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Participation and control rights
 
  • Every victim has the right to join the criminal proceedings as a private party in order to assert civil-law claims. This gives them added rights in the proceedings, including the right to demand compensation for damages.
  • Every victim has the right to attend contradictorial examinations. A contradictorial (shielded) examination will be held if there are concerns that the offender or a witness cannot be examined during trial on legal or factual grounds. If a contradictorial examination is scheduled, the public prosecutor, the accused, the victim, the private party and their representatives must be informed by the court of the date and given an opportunity to attend and to ask questions.
  • Every victim has the right to be present at the trial and to put questions to the defendant, the witnesses, court experts, and to be heard on their claims.
  • Every victim – whether or not he/she has joined the criminal proceedings as a private party – has the right to inspect the case file, inasmuch as his/her interests are affected. The right to inspect the case file can only be denied or restricted if such inspection would jeopardise the purpose of the investigations or the untampered statement of a witness.
  • If the victim does not speak German or any other official language, he/she is entitled to free translation assistance. Translation assistance is granted at least for the court hearings which the victim attends. In general, parts of the case file are not translated, unless there is a specific reason. Translation assistance also covers psychosocial and legal advocacy services to which a victim may be entitled.
 
     
 
 
     
 
Right to be heard

Crime victims are usually also witnesses to a criminal act. What the victim has directly and indirectly heard and seen is therefore most relevant for the criminal police, the public prosecutor and the court.

The victim is first questioned by the criminal police in order to help investigating the crime and exploring the truth. He/she may be questioned another time by the public prosecutor; if the case is brought to court, the witness is generally examined also by the judge.

If the victim joins the criminal proceedings as a private party to request civil action, he/she may also file motions to collect evidence. As long as the proceedings are in the investigative stage, motions to gather evidence are submitted to the public prosecutor; once the accused has been indicted, motions to collect evidence must be submitted to the court.

 
     
 
 
     
 
Motion for resumption if the case is dropped

Discontinuance of criminal proceedings
If, at the close of the investigative proceedings, the public prosecutor reaches the conclusion that there is no punishable crime, or that, based on the evidence collected, it is highly improbable that the offender has actually committed or would be convicted for the criminal act he/she is charged with, the case will be dropped.
The public prosecutor is also held to drop the case if the criminal offence committed is minor or if the offender has committed several crimes and the prosecution of the individual criminal act would not significantly impact the expected punishment of the offender.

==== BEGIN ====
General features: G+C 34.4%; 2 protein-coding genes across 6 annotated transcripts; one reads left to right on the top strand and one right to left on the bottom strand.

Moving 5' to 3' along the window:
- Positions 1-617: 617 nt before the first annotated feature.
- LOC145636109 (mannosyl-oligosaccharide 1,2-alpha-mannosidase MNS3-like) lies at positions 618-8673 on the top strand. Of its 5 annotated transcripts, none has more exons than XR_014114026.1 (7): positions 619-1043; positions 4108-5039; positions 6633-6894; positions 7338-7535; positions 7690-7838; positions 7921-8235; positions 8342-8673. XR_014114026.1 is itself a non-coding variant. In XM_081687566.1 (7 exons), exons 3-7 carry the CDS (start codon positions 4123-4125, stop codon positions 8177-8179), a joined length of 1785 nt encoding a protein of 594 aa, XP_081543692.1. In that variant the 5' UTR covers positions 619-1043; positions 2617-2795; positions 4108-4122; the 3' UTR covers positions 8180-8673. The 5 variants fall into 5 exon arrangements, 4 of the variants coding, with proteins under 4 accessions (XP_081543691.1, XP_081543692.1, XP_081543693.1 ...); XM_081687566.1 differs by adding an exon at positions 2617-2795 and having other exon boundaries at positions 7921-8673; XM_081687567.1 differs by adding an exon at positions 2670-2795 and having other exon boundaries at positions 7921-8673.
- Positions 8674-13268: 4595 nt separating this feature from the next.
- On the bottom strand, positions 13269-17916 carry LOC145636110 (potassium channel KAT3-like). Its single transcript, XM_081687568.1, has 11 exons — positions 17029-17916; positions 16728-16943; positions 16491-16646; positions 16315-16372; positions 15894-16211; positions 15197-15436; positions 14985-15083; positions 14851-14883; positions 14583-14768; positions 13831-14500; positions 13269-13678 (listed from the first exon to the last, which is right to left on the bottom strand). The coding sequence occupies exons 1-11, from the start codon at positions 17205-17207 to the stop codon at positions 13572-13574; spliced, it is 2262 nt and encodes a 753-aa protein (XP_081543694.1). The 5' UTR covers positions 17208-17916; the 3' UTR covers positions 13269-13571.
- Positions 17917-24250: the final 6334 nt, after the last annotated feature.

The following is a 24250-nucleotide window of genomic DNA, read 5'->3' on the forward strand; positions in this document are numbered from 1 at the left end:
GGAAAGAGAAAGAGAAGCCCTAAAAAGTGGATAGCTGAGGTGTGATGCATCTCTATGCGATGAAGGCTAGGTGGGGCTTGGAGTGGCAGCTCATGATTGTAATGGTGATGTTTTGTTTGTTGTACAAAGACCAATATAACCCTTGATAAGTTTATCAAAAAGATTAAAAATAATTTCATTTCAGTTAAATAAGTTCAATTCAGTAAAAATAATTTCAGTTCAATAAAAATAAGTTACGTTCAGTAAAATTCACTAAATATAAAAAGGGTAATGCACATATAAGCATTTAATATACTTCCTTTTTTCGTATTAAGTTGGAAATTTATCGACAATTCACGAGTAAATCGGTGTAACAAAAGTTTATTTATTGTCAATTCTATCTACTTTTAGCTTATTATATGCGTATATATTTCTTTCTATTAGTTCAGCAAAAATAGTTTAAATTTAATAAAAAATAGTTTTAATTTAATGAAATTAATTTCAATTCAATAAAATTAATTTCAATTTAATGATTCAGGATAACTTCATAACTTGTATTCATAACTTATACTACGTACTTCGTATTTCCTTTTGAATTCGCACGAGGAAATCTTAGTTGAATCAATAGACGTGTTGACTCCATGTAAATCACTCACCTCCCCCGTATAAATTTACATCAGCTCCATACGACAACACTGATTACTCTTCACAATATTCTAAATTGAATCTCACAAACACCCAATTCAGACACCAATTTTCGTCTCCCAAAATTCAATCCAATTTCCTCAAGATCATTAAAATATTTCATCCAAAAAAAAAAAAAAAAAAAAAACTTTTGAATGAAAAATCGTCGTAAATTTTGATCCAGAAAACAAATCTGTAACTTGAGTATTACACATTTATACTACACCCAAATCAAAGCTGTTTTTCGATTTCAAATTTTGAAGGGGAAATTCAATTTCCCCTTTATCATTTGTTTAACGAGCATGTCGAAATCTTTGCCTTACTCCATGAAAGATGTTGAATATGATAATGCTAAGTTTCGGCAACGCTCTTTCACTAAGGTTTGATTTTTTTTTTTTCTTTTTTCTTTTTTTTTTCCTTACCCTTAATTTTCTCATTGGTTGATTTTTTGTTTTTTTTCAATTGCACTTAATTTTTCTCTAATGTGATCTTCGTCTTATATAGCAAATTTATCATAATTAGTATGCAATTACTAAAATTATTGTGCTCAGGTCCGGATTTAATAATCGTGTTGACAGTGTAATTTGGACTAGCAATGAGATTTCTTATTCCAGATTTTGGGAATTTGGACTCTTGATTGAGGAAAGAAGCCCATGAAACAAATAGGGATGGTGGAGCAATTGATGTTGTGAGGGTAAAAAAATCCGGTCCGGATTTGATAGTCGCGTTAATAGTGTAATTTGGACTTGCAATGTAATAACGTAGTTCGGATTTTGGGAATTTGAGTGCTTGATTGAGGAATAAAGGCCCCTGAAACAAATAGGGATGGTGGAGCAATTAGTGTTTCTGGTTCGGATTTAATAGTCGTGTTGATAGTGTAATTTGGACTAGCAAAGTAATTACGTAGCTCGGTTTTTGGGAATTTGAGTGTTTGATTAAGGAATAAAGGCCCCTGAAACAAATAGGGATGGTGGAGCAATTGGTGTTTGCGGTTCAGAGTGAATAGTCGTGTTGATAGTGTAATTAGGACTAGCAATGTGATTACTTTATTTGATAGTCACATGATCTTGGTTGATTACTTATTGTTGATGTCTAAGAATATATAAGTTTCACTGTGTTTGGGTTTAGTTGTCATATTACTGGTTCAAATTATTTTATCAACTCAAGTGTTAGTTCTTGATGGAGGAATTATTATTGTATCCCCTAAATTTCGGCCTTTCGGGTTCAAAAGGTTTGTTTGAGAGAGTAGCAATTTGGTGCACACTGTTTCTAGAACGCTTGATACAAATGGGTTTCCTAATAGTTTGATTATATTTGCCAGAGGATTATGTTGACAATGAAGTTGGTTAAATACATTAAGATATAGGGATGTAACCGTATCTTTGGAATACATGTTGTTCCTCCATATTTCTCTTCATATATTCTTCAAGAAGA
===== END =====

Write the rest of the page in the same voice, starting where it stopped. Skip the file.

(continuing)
The public prosecutor must inform every victim when discontinuing the proceedings and instruct them of their right to request a reasoned justification for discontinuing the proceedings within 14 days after having been informed. Moreover, the victim has the right to file a motion for resumption within 14 days after having been informed of its being discontinued or having received the reasoned justification. Victims must be informed of that right as well.

Motions for resumption must be filed in writing with the public prosecutor within 14 days after having been notified of the discontinuance of the proceedings or after having received the reasoned justification. If the victim was not informed of the discontinuance, the motion for resumption may be filed within three months after discontinuance with the public prosecutor. The motion for resumption must specify the reasons why the applicant believes that the case was unjustly dropped.

Reasons for reopening a case may be:

  • Violation or incorrect application of the law;
  • Grave concerns as to the accuracy of the facts on which the decision was based;
  • Emergence of new circumstances or evidence which help establishing the facts so as to proceed to indictment or extrajudicial settlement.

If the public prosecutor considers the motion for resumption justified, he/she must reopen the case.
Otherwise, he/she will comment on the motion for resumption and send it to the competent regional court together with the case file. A panel of regional court judges will then decide in camera on the merits of the motion for resumption. There are no legal remedies against this decision.

If the motion for resumption is dismissed, the applicant will be charged a lump sum fee of EUR 90.


Provisional/final withdrawal from prosecution (extrajudicial settlement)

Should the public prosecutor believe that the requirements for reaching an extrajudicial settlement are given, his/her decision must at any rate take the victim’s interests into account.